The title of the post is a bit of a head-fake. What you are about to read is not about what all us fans will do now that football has wrapped-up until next Fall. No. “After football, now what?” is about the question that every pro-player has to face after retiring from the game. Yes, there is a big payday for many star players—one that leaves them financially set for life. But there can also be a tremendous physical cost.
USA Today published two stories talking about what life is like after football for some of the greats. All of them seem to have life-altering physical problems caused by years on the grid-iron. Here’s what the paper reports about the lives of football stars who are now well into their retirement, and the scene they describe is not pretty:
1. John Elway
“In this game, especially if you play as long as he played, chances are going to be you have something wrong when you leave the game,” John Elway, a Hall of Famer as a player and now Manning’s boss as executive vice president of football operations for the Denver Broncos, told USA TODAY Sports.
It’s simply the price you pay for doing business with the NFL.
Elway, who played his entire career without an ACL in his left knee, had it replaced within a decade of retiring in 1999.
2. Terrell Davis
Terrell Davis, Denver’s running back when it won those Super Bowls in 1997 and 1998, has no cartilage in his right knee and not much more in his left. Eventually, at least one will have to be replaced.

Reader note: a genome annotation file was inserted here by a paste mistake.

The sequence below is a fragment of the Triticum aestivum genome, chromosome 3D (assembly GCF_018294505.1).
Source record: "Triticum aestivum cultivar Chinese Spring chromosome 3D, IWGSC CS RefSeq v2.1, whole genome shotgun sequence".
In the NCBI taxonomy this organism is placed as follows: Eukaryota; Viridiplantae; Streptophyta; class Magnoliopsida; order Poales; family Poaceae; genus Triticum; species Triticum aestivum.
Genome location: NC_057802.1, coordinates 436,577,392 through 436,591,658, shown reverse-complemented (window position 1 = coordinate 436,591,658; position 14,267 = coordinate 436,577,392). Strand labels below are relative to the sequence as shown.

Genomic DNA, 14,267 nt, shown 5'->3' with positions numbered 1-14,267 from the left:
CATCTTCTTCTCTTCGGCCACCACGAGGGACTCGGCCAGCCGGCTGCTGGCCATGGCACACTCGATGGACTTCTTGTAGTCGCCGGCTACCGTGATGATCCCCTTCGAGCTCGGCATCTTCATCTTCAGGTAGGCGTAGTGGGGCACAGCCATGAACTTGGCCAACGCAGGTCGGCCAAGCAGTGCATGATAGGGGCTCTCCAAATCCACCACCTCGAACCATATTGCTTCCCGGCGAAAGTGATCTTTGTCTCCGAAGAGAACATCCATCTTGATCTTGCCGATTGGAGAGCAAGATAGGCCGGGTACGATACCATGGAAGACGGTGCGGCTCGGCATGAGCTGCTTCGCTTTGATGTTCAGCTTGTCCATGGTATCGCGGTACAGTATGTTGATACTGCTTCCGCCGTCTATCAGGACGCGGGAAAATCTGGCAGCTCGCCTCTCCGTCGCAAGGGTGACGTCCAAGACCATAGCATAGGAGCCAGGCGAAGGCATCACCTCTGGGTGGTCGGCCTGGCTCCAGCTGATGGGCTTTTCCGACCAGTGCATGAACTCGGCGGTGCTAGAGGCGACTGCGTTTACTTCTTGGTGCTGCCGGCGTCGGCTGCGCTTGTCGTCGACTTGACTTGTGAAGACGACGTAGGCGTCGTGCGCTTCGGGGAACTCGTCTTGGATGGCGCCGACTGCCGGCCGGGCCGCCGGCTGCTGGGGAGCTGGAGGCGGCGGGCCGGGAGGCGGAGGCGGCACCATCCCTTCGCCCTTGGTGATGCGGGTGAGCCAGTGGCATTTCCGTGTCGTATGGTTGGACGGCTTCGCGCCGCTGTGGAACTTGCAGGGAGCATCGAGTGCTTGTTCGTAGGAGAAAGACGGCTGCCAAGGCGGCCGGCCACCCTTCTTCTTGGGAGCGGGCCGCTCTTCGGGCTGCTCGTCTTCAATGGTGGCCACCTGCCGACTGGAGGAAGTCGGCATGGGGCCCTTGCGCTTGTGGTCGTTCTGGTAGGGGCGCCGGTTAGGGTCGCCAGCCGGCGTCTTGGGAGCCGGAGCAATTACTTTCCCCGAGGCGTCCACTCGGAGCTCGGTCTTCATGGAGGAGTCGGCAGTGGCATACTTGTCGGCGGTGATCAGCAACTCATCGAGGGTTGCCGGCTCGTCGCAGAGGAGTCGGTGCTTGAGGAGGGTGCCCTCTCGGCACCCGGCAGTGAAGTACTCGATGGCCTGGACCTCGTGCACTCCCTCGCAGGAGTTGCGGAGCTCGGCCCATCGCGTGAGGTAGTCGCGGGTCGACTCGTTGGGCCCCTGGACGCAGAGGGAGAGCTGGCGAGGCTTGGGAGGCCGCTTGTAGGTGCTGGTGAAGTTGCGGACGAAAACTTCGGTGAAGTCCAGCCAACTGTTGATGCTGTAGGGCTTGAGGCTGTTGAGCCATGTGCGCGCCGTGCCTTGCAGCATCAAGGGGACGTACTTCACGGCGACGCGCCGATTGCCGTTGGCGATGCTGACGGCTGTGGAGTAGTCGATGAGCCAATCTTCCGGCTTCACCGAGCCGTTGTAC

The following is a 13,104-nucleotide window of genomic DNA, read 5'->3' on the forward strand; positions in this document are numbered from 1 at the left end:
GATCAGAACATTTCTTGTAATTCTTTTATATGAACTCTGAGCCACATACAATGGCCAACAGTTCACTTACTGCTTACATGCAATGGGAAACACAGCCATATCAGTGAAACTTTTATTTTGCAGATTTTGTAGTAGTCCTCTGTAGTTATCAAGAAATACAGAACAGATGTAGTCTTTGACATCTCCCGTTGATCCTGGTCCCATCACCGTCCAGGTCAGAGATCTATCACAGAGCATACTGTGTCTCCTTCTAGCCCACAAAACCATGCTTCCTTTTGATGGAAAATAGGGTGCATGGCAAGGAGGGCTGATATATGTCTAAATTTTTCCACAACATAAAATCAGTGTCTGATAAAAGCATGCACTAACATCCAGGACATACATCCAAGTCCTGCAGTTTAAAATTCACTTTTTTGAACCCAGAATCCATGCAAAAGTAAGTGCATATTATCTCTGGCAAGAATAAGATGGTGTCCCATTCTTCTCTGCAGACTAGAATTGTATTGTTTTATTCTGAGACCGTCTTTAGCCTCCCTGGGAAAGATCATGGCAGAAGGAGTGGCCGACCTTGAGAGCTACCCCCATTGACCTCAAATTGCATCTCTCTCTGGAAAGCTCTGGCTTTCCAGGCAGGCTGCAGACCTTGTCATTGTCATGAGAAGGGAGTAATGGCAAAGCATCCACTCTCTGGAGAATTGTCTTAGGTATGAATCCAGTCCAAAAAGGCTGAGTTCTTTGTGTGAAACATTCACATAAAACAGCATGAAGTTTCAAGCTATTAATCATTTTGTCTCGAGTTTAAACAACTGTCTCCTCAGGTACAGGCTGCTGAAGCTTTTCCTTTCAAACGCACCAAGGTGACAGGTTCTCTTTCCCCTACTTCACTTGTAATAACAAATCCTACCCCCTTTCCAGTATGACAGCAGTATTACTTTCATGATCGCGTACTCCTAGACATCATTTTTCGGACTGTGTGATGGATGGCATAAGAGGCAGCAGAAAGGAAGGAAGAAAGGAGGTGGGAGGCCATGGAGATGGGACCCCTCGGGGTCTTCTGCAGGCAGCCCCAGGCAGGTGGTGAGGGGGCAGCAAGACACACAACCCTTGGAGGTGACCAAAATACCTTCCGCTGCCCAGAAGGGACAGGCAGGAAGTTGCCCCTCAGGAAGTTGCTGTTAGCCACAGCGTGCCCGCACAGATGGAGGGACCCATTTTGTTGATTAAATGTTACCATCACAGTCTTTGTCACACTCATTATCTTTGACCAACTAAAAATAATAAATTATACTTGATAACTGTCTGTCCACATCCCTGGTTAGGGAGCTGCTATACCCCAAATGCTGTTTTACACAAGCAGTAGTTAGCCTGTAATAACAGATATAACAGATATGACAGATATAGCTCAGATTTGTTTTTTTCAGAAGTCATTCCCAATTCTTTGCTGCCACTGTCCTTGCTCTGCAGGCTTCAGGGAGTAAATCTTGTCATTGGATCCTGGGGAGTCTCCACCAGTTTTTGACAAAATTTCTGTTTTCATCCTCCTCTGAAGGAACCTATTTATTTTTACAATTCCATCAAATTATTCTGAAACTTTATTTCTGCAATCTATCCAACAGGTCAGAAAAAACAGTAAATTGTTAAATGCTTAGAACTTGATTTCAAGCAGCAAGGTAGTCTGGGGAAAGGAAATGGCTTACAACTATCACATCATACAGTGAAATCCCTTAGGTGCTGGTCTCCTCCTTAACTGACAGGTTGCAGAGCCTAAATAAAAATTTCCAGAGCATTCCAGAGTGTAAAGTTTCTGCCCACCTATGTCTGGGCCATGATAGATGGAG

3. Deion Sanders
Deion Sanders is scheduled for back surgery next week to repair a sciatic nerve so painful he can’t sit in the same position for more than about 10 minutes. That’s in addition to the three toe surgeries he’s already had.
“In every battle there’s going to be casualties and this game is that. So you’re going to be one of the casualties,” said Sanders, who won two Super Bowls during a 14-year career that ended in 2005.
“But it’s what I signed up for, so how can I complain?”
4. Joe Montana
Joe Montana retired, in part, so he’d be able to keep up with his active family as his kids got older. Now 59, he’s got arthritis in his elbow, one of his knees and both of his hands. One of his knees won’t straighten, and he hasn’t had feeling in his left foot since 1986.
He’s had back surgery as well as three procedures on his neck, and thinks he’ll have to have another spinal fusion.
“My whole family likes to live on the edge, so some of the things I regret that I can’t do with them,” Montana said. “Most of the stuff, I try to do. I’ll suffer after.”
Then there’s the nerve damage in one of his eyes that doctors attributed to “head trauma.”
“Can’t figure out where that came from,” Montana deadpanned. “Right now it’s still a little bit manageable, but it continues to get a little bit worse. Can’t fix it, so there’s not a lot I can do.”
[Read the rest of Montana’s story here.]
5. Peyton Manning
Manning missed the entire 2011 season after a herniated disk in his neck left him with nerve damage in his right – throwing – arm. He had four surgical procedures, the most significant being spinal fusion.
Four years later, the 39-year-old still doesn’t have feeling in his fingertips – and it might never come back.
“Am I going to have some potential neck procedures down the road?” Manning said earlier this week. “I don’t know the answer to that.”
His hip, however, now that’s a different story.
Manning said he was meeting with one doctor to go over risks and potential problems when the doctor dropped the news that he’d need his hip replaced.
“I said ‘Doc, I didn’t ask you if I was going to have a hip replacement. I didn’t need to know that right here at age 37, but thanks for sharing,'” Manning said. “I look forward to that day when I am 52 and have a hip replacement.”
Yes, these guys make big bucks, but it comes at a great cost. A very great cost.